Working Bikes Cooperative displays eye-catching bicycle contraptions when they present at events (such as last month's Global Activism Expo and NFO XPO). Those contraptions are great icebreakers for passersby who want to find out about WB. Working Bikes Founder Lee Ravenscroft created a bike that allows you to travel around the world in less than 80 seconds.
Working Bikes' Matt Weber has created sculptures out of recycled bike parts, including one that he calls Ferris Cycle. I spoke with Weber about bike art he has created --
DG: How did you first get the idea to make bike art?
MW: I first got the idea to make bike art when I started doing custom paint jobs on my bikes which required taking the whole bike apart, stripping it down, painting, then building it up. I began to realize that a bike itself is a canvas for creation. When I was at Valparaiso University I signed on to be props master for the play Home Free, which required a Ferris Wheel that looked like it was made out of junk and stuff you would find around the house. This is where my knowledge of bikes became really handy. I used an old BMX frame cut it up to make a stand, then used a 20" wheel and pencils to build the what I later called Ferris Cycle. It worked extremely well and looks quite odd at that, being a wheel that can spin on an X, Y and Z axis.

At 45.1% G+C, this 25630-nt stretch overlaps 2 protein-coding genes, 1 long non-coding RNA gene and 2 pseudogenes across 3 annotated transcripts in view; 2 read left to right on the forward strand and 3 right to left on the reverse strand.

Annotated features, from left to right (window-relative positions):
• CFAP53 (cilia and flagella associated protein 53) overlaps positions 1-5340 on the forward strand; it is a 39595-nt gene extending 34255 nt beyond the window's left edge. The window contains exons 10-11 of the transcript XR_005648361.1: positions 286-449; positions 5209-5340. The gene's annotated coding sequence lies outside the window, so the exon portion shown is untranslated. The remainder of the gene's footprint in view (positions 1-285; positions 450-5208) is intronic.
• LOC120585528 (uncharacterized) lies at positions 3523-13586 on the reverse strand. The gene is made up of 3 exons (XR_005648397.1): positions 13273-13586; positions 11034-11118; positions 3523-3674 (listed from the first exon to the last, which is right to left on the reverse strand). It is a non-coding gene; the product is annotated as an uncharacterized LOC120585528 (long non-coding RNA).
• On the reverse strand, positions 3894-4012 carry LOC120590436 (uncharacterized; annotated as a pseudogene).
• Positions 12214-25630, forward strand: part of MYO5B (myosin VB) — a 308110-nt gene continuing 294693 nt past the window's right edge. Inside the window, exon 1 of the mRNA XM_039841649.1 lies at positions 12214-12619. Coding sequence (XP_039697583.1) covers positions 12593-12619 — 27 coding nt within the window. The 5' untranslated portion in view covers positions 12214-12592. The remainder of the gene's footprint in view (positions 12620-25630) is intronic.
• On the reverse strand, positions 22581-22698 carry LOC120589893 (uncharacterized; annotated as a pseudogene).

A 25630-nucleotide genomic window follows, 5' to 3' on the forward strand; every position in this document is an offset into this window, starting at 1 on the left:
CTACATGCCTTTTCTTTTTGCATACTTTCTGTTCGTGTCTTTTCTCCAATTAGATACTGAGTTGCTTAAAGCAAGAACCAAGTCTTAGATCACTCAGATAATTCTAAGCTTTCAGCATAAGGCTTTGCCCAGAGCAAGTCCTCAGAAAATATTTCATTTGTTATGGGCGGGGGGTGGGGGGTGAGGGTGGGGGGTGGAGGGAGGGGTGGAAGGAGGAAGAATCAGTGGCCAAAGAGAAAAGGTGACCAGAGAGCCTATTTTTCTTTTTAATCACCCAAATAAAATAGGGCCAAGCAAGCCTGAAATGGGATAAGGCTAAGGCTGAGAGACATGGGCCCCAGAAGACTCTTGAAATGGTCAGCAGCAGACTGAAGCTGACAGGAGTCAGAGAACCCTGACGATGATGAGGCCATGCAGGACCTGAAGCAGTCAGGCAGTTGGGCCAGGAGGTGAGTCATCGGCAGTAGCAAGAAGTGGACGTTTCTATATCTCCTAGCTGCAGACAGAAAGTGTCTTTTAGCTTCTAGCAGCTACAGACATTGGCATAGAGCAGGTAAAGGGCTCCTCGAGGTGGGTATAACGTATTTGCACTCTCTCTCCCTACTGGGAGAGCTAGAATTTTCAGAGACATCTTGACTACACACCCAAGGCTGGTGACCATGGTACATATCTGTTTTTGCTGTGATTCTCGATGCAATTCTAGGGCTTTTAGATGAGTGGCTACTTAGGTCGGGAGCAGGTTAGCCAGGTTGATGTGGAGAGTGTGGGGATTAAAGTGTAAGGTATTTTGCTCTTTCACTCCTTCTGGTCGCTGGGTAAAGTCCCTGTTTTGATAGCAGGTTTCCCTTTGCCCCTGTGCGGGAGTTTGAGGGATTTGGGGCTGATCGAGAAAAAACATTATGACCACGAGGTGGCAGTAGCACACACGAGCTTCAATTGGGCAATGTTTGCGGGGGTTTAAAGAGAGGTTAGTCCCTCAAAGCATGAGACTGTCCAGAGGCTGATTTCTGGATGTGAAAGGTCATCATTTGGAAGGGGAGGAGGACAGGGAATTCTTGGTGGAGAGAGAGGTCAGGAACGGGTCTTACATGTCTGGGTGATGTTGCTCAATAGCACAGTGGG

DG: Can every part of a bicycle be recycled -- as part of another bicycle, or as something that can turn into bike art?
MW: Absolutely, my love of bikes as a form of transportation and man-powered mechanical genius has inspired me to use all parts of the bike, as Native Indians used all parts of a buffalo.
DG: What are some other things that you've made out of bicycle parts?
MW: I've made jewelery, toys, and props and ever since I have joined forces with Working Bikes Cooperative. I'll keep on using bikes to make power generators, water pumps, and maybe even a house on wheels that you can ride from town to town spreading the joy and freedom of cycling.